Herbert Boyer

From Wikipedia, the free encyclopedia
Herbert Boyer
Boyer in 2005
Born (1936-07-10) July 10, 1936 (age 87)
Alma materSaint Vincent College (B.S., 1958)
University of Pittsburgh (Ph.D. 1963)
AwardsNational Medal of Science (1990)
Scientific career

Herbert Wayne "Herb" Boyer (born July 10, 1936) is an American biotechnologist, researcher and entrepreneur in biotechnology. Along with Stanley N. Cohen and Paul Berg, he discovered a method to coax bacteria into producing foreign proteins, which aided in jump-starting the field of genetic engineering.

By 1969, Boyer performed studies on a couple of restriction enzymes of the E.coli bacterium with especially useful properties. He is recipient of the 1990 National Medal of Science, co-recipient of the 1996 Lemelson–MIT Prize, and a co-founder of Genentech. He was professor at the University of California, San Francisco (UCSF) and later served as vice president of Genentech from 1976 until his retirement in 1991.[1]

Early life and education[edit]

Herbert Boyer was born in 1936 in Derry, Pennsylvania. He received his bachelor's degree in biology and chemistry from Saint Vincent College in Latrobe, Pennsylvania, in 1958. He married his wife Grace the following year. He received his PhD at the University of Pittsburgh in 1963 and participated as an activist in the civil rights movement.


Boyer spent three years in postdoctoral work at Yale University in the laboratories of Professors Edward Adelberg and Bruce Carlton, and then became an assistant professor at the University of California, San Francisco and a professor of biochemistry from 1976 to 1991, where he discovered that genes from bacteria could be combined with genes from eukaryotes. In 1977, Boyer's laboratory and collaborators Keiichi Itakura and Arthur Riggs at City of Hope National Medical Center described the first-ever synthesis and expression of a peptide-coding gene.[2] In August 1978, he produced synthetic insulin using his new transgenic genetically modified bacteria, followed in 1979 by a growth hormone.

In 1976, Boyer founded Genentech with venture capitalist Robert A. Swanson. Genentech's approach to the first synthesis of insulin won out over Walter Gilbert's approach at Biogen which used whole genes from natural sources. Boyer built his gene from its individual nucleotides.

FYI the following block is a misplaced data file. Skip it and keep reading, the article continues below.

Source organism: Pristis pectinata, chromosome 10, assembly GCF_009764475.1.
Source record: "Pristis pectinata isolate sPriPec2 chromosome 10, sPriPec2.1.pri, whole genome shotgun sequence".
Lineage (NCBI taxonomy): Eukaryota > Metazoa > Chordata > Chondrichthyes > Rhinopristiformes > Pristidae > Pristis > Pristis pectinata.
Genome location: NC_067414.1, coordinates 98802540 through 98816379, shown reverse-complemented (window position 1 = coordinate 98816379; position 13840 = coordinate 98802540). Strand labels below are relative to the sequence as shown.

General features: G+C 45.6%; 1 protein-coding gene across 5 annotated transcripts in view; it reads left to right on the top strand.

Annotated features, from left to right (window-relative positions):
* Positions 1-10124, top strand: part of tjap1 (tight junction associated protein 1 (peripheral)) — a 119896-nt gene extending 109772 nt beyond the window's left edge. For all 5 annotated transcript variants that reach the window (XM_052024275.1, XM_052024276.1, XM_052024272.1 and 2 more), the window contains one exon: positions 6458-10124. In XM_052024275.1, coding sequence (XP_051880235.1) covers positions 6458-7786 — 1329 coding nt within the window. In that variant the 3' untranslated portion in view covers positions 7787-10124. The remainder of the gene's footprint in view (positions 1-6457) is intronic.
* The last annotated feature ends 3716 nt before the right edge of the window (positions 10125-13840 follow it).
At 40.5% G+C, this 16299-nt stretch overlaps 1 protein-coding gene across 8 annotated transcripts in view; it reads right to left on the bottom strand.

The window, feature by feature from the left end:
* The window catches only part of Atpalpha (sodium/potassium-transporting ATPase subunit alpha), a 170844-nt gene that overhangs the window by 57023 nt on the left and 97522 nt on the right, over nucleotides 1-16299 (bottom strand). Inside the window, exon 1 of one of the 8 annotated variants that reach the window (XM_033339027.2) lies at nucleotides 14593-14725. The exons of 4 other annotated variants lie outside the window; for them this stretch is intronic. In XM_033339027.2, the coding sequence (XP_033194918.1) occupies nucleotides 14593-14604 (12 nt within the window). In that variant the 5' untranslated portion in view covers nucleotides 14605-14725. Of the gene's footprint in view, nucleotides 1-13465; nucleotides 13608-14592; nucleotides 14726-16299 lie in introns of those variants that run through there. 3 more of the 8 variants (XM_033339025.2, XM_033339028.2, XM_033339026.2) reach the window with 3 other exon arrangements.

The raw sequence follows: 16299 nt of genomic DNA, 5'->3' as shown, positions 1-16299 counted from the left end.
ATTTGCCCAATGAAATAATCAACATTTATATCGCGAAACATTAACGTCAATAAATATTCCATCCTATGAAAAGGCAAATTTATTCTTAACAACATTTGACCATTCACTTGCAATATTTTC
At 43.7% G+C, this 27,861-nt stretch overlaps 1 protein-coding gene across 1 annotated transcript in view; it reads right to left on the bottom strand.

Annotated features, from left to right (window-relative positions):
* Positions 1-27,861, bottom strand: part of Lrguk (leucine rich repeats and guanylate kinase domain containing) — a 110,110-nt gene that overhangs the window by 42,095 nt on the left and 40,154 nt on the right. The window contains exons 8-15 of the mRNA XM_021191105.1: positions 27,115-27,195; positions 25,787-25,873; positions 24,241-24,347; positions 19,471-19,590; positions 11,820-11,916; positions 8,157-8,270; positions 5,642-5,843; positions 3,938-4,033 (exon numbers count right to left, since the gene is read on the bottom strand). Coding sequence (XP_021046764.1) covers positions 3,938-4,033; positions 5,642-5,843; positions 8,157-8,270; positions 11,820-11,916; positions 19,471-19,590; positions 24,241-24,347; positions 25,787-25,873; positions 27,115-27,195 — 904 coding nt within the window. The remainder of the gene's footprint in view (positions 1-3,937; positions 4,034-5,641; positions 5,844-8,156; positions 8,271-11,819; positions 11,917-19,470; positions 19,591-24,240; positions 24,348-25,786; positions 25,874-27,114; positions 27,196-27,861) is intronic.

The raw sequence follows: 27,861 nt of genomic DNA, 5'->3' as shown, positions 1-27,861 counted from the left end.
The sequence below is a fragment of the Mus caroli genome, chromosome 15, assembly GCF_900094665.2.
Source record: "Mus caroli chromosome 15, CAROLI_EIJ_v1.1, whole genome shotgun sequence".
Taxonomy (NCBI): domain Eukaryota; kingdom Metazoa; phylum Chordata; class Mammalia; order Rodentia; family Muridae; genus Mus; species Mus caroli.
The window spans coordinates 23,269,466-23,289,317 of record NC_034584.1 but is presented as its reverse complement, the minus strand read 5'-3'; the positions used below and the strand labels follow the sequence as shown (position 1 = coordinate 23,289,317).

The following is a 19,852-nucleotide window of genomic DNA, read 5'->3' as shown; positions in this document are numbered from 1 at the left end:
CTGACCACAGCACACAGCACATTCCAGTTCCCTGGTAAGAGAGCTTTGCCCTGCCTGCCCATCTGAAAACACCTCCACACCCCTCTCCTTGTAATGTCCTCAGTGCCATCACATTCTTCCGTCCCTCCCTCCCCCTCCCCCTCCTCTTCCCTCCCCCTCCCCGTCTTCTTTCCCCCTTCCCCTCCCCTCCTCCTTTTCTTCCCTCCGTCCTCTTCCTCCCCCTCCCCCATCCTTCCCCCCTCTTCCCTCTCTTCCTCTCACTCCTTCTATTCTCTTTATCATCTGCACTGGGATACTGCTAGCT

In 1990, Boyer and his wife Grace gave the single largest donation ($10,000,000) bestowed on the Yale School of Medicine by an individual. The Boyer Center for Molecular Medicine was named after the Boyer family in 1991.[3][4]

At the Class of 2007 Commencement, St. Vincent College announced that they had renamed the School of Natural Science, Mathematics, and Computing the Herbert W. Boyer School.[5]

Among his professional activities, Boyer is on the board of directors of Scripps Research.[6]



  1. ^ "Shaping Life in the Lab: The Boom In Genetic Engineering: Genentech's Herbert Boyer". Time. February 9, 2002. Cover. Retrieved May 7, 2019.
  2. ^ Itakura, K; Hirose, T; Crea, R; et al. (December 1977). "Expression in Escherichia coli of a chemically synthesized gene for the hormone somatostatin". Science. 198 (4321): 1056–63. Bibcode:1977Sci...198.1056I. doi:10.1126/science.412251. PMID 412251.
  3. ^ Yale and Medicine, 1951–2001: 1991–2001
  4. ^ Boyer Center Homepage Archived 2010-08-13 at the Wayback Machine
  5. ^ Saint Vincent College announces naming of the Herbert W. Boyer School of Natural Sciences – Saint Vincent College Archived 2007-12-31 at the Wayback Machine
  6. ^ Seeking financial security, Scripps Research names new board members, San Diego Union Tribune
  7. ^ "Golden Plate Awardees of the American Academy of Achievement". www.achievement.org. American Academy of Achievement.
  8. ^ "2009 Honoree, Herbert W. Boyer, for Scientific Research" Archived 2010-06-26 at the Wayback Machine, Double Helix Medals, 2009, accessed Feb. 8, 2012.
  9. ^ "Biotechnology Heritage Award". Science History Institute. 31 May 2016. Retrieved 22 March 2018.
  10. ^ Eramian, Dan (29 March 2000). "Genentech Founders Honored As Recipients Of Biotechnology Heritage Award". BIO. Retrieved 5 February 2014.
  11. ^ "Pitt Alumnus Herbert W. Boyer Shares $1 Million Shaw Prize | University of Pittsburgh News". www.news.pitt.edu. Retrieved 2020-04-06.
  12. ^ "Winthrop-Sears Medal". Science History Institute. 31 May 2016. Retrieved 23 March 2018.
  13. ^ "SCI Perkin Medal". Science History Institute. 31 May 2016. Retrieved 24 March 2018.
  • They Made America by Harold Evans (Little Brown, 2004) and in the subsequent WGBH television series.